Sen. Wendy Davis’s Fierce, Fictional Counterpart: Tami Taylor

connie_brittonplanned_parenthood_texas_tee_ornFollowing Texas State Sen. Wendy Davis’s epic filibuster of the state’s proposed abortion bill, and in the heat of Gov. Rick Perry’s ongoing push to pass the legislation, Planned Parenthood has done something wonderful: It partnered with Connie Britton, the woman behind TV goddess Tami Taylor. The result is a joint campaign to support reproductive rights in Texas and a T-shirt with the acronym WWTTD and the wise words, “What would Tami Taylor Do?”

For those less familiar with NBC’s former series Friday Night Lights, and most importantly with its shining star Tami Taylor, a brief description of both: With a tenderness and intelligence rare to network television, the show followed the high school football team of the fictional Dillon, Tex. Its most interesting storylines often transpired off the field, and likewise its best characters were usually the ones only tangentially related to the team–the ones whose stories intersected with the town’s pathological football culture but were informed more meaningfully by its desperate poverty, evangelicalism and provincialism. Such was the case for Tami Taylor, wife of Coach Eric Taylor (Kyle Chandler), high school guidance counselor, principal—and the show’s resident feminist.

Tami’s feminism was appropriately subtle and, in a town like Dillon, with a particularly Texan brand of sexism, better done than said. Done, that is, through her persistence to work despite her husband’s livable income and to talk about sex with her uncomfortable, adolescent daughter. Done through her unwavering compassion for her students, through her dedication to their education regardless of their gender, race, economic status or reputation. Her closeness to Tyra (Adrianne Palicki), another of the show’s incredible female characters with a reputation for promiscuity, anomalous intelligence and little chance of upward mobility, was testament to that. Though Tami sported the nickname, “Mrs. Coach,” she was indisputably her own person. And though she may not have declared her feminism, she performed it exceedingly well.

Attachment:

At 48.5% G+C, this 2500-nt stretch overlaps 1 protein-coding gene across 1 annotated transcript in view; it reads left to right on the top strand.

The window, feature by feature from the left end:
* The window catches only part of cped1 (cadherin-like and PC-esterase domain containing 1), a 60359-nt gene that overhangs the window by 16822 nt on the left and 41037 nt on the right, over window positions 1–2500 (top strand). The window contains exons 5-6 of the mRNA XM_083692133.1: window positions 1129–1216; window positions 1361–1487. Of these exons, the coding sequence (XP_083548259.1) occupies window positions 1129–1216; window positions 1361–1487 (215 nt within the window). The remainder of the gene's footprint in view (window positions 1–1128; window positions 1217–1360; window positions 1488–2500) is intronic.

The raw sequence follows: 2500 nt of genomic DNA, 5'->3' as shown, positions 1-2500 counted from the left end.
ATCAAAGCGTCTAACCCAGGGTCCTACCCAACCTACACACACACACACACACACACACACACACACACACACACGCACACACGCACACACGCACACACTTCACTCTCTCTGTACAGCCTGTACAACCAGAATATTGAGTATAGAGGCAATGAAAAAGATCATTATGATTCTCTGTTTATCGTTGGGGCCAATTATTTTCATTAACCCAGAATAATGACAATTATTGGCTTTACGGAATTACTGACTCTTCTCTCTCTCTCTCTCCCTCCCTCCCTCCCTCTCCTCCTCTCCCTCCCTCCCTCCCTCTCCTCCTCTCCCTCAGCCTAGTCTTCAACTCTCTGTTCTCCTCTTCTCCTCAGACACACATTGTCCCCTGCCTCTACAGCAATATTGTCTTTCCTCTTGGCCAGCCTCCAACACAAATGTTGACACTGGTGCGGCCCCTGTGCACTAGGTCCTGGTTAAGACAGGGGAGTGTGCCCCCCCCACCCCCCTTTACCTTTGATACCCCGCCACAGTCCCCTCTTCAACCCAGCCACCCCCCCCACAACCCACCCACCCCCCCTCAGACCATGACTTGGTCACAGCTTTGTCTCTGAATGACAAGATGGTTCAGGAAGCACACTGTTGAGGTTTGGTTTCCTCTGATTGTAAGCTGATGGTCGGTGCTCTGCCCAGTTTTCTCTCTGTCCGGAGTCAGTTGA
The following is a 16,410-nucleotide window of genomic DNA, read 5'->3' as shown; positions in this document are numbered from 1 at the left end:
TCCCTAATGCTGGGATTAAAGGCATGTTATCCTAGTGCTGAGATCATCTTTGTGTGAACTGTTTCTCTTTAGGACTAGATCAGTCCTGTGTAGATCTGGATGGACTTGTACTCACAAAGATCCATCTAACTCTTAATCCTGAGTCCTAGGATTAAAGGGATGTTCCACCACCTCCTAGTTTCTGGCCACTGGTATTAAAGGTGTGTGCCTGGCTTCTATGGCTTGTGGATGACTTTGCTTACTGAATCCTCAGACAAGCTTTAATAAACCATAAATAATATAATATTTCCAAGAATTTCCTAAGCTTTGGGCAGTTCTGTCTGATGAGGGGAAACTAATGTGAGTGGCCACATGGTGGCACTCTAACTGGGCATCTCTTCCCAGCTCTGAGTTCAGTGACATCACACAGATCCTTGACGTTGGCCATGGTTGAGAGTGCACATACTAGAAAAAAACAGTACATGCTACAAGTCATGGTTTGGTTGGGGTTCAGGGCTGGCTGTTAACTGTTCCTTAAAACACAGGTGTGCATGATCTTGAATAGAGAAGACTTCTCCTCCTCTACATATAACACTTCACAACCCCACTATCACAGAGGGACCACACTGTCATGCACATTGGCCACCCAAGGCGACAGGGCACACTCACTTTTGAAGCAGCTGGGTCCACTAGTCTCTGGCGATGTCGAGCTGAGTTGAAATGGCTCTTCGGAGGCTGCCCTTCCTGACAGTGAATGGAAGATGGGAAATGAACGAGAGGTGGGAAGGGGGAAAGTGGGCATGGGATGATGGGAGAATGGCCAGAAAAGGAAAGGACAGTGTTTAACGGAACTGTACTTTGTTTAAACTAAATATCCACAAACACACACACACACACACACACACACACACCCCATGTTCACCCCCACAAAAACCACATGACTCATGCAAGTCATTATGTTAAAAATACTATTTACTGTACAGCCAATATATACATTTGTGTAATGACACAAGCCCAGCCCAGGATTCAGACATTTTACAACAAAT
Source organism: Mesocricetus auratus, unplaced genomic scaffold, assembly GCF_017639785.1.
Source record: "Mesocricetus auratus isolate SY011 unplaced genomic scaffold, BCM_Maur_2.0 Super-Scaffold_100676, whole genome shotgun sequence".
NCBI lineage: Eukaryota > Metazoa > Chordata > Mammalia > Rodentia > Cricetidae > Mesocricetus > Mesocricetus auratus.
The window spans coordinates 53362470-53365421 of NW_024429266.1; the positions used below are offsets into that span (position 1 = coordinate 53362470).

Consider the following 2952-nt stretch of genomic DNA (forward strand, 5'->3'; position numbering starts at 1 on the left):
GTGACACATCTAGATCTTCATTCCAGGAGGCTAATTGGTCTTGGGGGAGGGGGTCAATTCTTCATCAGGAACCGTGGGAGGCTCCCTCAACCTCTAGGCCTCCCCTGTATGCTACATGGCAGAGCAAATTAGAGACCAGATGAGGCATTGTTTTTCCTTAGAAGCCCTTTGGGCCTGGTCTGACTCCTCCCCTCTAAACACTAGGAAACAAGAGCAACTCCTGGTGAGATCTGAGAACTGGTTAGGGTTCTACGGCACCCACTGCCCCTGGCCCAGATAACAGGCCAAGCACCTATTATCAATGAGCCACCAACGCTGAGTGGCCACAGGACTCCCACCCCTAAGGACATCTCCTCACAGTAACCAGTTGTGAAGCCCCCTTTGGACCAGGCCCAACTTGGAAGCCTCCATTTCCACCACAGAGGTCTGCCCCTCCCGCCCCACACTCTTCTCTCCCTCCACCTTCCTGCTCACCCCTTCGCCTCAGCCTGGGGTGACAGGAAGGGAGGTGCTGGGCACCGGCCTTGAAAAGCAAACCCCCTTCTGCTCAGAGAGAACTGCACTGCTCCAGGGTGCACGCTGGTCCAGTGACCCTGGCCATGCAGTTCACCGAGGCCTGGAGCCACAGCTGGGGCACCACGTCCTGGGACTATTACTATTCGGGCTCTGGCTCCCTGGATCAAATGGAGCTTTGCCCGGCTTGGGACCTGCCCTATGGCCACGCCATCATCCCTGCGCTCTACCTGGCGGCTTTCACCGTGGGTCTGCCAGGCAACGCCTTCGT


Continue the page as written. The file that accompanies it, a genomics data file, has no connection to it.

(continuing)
Perhaps Tami’s most laudable feminist moments occured in the latter half of Season Four, when the show tackled abortion. It did so with very little precedent: As The Week’s timeline of abortion on television illustrates, in the few shows that have addressed abortion at all women usually end up backing out or conveniently miscarrying. The exceptions are few, but Friday Nights Lights was great at being exceptional. In the episode, “I Can’t,” Becky (Madison Burge), a terrified student, approaches Tami about her unplanned and unwanted pregnancy. In a vulnerable and nuanced exchange, Becky confronts the reality of her situation and expresses her apprehension—for her own future and for the future of her child.

Becky: I have an appointment for my abortion tomorrow. My mom knows. She’s coming with me.

Tammy: Good.

Becky: Why do I feel so weird?

Tammy: Because it’s a hard thing. This is a hard situation. Have you thought about what you want?

Becky: We don’t have any money. I’m in the 10th grade. It was my first time. I threw it away, and I don’t want to throw my life away. It’s just really obvious that my mom wants me to have this abortion because I was her mistake and she has just struggled and hurt every day and she wanted better. And I knew better. And I was just thinking forget about what she wants, what do I want? Maybe I could take care of this baby. And maybe I would be good at it and I could love it and I would be there for it. And then I just think about how awful it would be if I had a baby and I spent the rest of my life resenting him … or her. Do you think I’m going to hell if I have an abortion?

Tammy: No honey, I don’t.

Becky: What would you tell your daughter?